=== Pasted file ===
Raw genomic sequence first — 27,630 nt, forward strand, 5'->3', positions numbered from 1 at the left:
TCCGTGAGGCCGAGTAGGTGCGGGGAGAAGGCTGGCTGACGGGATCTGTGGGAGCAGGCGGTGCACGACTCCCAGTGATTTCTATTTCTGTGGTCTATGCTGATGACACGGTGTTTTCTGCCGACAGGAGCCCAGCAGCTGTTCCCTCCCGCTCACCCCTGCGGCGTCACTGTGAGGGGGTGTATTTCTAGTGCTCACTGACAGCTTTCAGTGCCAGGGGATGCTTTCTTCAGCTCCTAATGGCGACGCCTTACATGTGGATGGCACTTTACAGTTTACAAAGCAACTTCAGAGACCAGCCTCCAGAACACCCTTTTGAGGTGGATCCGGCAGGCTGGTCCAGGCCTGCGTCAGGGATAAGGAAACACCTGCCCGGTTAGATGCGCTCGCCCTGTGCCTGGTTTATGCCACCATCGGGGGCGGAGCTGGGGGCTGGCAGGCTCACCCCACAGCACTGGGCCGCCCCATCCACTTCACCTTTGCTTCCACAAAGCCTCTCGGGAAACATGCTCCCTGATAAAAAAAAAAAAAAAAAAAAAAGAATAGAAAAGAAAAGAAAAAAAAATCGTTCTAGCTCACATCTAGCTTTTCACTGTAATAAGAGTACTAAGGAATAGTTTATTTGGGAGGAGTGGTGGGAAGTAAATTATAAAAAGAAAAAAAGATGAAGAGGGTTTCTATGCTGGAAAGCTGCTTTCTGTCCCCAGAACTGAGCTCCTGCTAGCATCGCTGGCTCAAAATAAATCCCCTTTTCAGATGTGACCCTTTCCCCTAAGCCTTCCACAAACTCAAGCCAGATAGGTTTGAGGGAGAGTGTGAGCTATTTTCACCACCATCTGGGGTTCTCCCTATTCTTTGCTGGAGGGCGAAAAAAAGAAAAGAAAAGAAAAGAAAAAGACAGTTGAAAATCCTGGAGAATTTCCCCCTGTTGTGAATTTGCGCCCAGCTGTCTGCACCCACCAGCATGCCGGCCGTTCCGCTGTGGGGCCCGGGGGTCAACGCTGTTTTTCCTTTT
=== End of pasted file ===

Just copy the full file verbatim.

Raw genomic sequence first — 27,630 nt, forward strand, 5'->3', positions numbered from 1 at the left:
TCCGTGAGGCCGAGTAGGTGCGGGGAGAAGGCTGGCTGACGGGATCTGTGGGAGCAGGCGGTGCACGACTCCCAGTGATTTCTATTTCTGTGGTCTATGCTGATGACACGGTGTTTTCTGCCGACAGGAGCCCAGCAGCTGTTCCCTCCCGCTCACCCCTGCGGCGTCACTGTGAGGGGGTGTATTTCTAGTGCTCACTGACAGCTTTCAGTGCCAGGGGATGCTTTCTTCAGCTCCTAATGGCGACGCCTTACATGTGGATGGCACTTTACAGTTTACAAAGCAACTTCAGAGACCAGCCTCCAGAACACCCTTTTGAGGTGGATCCGGCAGGCTGGTCCAGGCCTGCGTCAGGGATAAGGAAACACCTGCCCGGTTAGATGCGCTCGCCCTGTGCCTGGTTTATGCCACCATCGGGGGCGGAGCTGGGGGCTGGCAGGCTCACCCCACAGCACTGGGCCGCCCCATCCACTTCACCTTTGCTTCCACAAAGCCTCTCGGGAAACATGCTCCCTGATAAAAAAAAAAAAAAAAAAAAAAGAATAGAAAAGAAAAGAAAAAAAAATCGTTCTAGCTCACATCTAGCTTTTCACTGTAATAAGAGTACTAAGGAATAGTTTATTTGGGAGGAGTGGTGGGAAGTAAATTATAAAAAGAAAAAAAGATGAAGAGGGTTTCTATGCTGGAAAGCTGCTTTCTGTCCCCAGAACTGAGCTCCTGCTAGCATCGCTGGCTCAAAATAAATCCCCTTTTCAGATGTGACCCTTTCCCCTAAGCCTTCCACAAACTCAAGCCAGATAGGTTTGAGGGAGAGTGTGAGCTATTTTCACCACCATCTGGGGTTCTCCCTATTCTTTGCTGGAGGGCGAAAAAAAGAAAAGAAAAGAAAAGAAAAAGACAGTTGAAAATCCTGGAGAATTTCCCCCTGTTGTGAATTTGCGCCCAGCTGTCTGCACCCACCAGCATGCCGGCCGTTCCGCTGTGGGGCCCGGGGGTCAACGCTGTTTTTCCTTTT